The Painted Man (The Demon Cycle, #1)
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The Painted Man

by Peter V. Brett
Release date: August 31, 2008
Type: speculative fiction
Genres: fantasyhigh fantasy

Published in the US as The Warded Man (2009).

Sometimes there is very good reason to be afraid of the dark…

Eleven-year-old Arlen lives with his parents on their small farmstead, half a day's ride from the isolated hamlet of Tibbet's Brook.

As dusk falls upon Arlen's world, a strange mist rises from the ground; a mist that promises a violent death to any foolish enough to brave the coming darkness, for hungry corelings – demons that cannot be harmed by mortal weapons – materialize from the vapours to feed on the living. As the sun sets, people have no choice but to take shelter behind magical wards and pray that their protection holds until the creatures dissolve with the first signs of dawn.

When Arlen's life is shattered by the demon plague, he is forced to see that it is fear, rather than the demons, which truly cripples humanity. Believing that there is more to his world than to live in constant fear, he must risk leaving the safety of his wards to discover a different path.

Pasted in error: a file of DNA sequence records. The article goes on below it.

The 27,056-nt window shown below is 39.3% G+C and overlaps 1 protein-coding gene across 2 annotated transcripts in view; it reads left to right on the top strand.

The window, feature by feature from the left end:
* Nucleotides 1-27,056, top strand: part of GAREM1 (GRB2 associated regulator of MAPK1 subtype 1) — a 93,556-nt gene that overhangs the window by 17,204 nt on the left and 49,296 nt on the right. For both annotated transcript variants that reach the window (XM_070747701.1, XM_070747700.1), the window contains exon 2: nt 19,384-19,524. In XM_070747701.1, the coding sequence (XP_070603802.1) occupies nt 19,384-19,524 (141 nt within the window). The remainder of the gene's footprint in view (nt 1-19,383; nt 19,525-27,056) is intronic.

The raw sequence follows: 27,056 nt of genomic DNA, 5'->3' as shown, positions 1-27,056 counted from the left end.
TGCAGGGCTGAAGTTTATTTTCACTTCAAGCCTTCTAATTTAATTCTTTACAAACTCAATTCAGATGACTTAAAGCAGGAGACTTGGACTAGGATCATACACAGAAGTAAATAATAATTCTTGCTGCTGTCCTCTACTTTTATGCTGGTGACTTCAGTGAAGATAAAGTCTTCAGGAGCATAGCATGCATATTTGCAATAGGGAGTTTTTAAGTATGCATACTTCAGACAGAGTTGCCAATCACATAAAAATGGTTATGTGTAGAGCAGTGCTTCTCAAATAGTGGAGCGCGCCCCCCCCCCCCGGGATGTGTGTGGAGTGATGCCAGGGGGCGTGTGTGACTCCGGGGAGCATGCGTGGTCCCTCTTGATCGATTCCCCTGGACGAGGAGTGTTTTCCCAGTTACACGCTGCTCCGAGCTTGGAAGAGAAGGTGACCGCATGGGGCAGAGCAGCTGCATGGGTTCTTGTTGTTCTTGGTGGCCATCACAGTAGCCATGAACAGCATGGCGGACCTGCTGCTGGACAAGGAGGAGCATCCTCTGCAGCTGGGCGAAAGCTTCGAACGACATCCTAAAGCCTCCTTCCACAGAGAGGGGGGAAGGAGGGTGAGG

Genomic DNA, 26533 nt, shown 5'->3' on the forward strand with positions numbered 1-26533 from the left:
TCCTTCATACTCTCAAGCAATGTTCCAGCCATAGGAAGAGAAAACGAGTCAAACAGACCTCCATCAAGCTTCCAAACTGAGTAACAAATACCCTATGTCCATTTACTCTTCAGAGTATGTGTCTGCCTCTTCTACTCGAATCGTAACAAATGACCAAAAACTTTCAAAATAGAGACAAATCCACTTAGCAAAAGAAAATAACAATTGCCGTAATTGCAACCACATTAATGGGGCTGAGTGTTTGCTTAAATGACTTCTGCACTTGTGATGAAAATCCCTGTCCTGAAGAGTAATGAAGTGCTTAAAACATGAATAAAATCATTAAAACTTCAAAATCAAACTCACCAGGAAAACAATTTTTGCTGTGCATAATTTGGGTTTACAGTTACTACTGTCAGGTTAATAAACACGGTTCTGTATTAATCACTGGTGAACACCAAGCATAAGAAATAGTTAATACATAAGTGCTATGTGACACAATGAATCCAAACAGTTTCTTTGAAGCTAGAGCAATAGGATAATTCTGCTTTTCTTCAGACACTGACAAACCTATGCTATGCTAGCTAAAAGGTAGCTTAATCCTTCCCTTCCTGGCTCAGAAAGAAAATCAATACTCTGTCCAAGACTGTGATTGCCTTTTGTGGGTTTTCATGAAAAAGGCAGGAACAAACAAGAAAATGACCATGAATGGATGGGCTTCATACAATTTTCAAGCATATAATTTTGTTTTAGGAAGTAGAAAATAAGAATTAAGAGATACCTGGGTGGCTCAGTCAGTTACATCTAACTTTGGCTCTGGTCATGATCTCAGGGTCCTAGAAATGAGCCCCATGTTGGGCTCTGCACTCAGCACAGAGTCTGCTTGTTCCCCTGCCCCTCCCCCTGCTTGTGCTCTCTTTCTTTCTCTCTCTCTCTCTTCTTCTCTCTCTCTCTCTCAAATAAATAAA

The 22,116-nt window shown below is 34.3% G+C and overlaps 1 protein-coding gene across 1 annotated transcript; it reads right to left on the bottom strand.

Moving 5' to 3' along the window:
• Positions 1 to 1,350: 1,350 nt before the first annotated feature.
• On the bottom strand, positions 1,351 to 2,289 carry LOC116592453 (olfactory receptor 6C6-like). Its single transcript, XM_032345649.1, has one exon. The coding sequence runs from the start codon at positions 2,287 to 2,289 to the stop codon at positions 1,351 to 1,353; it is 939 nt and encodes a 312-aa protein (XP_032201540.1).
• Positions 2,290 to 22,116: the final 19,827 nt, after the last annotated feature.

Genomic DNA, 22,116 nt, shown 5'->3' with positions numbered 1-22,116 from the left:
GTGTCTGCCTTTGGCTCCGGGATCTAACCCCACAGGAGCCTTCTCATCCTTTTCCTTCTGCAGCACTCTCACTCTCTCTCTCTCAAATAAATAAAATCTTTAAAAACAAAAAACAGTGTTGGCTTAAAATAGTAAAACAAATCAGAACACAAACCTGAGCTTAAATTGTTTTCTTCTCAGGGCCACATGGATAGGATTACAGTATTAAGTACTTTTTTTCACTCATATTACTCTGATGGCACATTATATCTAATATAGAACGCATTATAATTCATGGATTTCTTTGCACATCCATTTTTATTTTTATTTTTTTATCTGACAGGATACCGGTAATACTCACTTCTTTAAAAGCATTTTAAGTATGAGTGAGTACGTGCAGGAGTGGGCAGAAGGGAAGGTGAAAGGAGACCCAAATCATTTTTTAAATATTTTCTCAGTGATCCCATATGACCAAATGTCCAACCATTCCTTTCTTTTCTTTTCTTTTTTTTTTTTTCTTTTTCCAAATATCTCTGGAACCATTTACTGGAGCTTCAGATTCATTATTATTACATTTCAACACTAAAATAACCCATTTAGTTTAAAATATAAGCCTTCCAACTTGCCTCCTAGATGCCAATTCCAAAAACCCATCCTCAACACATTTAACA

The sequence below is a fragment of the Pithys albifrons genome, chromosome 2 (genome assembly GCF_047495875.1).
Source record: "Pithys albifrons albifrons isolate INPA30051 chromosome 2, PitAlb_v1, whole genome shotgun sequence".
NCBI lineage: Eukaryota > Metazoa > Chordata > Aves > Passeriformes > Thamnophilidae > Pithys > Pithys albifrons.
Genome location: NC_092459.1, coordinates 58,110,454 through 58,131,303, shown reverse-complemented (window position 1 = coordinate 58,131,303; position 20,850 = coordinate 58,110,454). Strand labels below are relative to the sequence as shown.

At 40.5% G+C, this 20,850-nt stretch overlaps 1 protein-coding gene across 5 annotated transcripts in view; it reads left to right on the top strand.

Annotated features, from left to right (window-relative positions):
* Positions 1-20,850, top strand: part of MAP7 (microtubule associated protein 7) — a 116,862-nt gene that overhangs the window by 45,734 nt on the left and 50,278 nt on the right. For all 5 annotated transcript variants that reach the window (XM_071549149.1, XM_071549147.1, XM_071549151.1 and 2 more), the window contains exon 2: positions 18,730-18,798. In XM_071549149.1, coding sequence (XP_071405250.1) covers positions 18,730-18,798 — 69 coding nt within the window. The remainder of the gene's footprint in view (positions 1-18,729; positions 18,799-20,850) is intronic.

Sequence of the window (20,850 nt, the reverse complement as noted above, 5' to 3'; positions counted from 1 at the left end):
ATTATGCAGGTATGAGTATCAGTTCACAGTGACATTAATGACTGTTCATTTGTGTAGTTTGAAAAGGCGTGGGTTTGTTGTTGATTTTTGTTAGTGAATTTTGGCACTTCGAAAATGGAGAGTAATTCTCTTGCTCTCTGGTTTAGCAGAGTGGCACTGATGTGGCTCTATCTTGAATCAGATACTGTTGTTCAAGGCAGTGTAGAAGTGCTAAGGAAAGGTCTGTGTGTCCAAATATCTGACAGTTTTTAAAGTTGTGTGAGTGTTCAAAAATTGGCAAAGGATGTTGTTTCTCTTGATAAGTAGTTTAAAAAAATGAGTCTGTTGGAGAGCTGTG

In the small town of Cutter's Hollow, Leesha's perfect future is destroyed by betrayal and a simple lie. Publicly shamed, she is reduced to gathering herbs and tending an old woman more fearsome than the corelings. Yet in her disgrace, she becomes the guardian of dangerous ancient knowledge.

Orphaned and crippled in a demon attack, young Rojer takes solace in mastering the musical arts of a Jongleur, only to learn that his unique talent gives him unexpected power over the night.

Together, these three young people will offer humanity a last, fleeting chance of survival.

"The Painted Man works not only as a great adventure novel but also as a reflection on the nature of heroism." - Charlaine Harris

"Peter V. Brett is one of my favourite new authors." - Patrick Rothfuss

(updated 2015-06-05)

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Reviews (1)

Booknan the Bookuser avatar
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2.0
Two thirds of the book is spent on backstory and character-building, and the book ends when things are finally getting interesting. Brett is also too obvious when moralizing, not clever when borrowing inspiration from the real world, and some of the things his characters do does not make sense, although we've spent almost two-thirds of the book getting to know them! It's basically Dragon Age: Origins, but not as fun or interesting.
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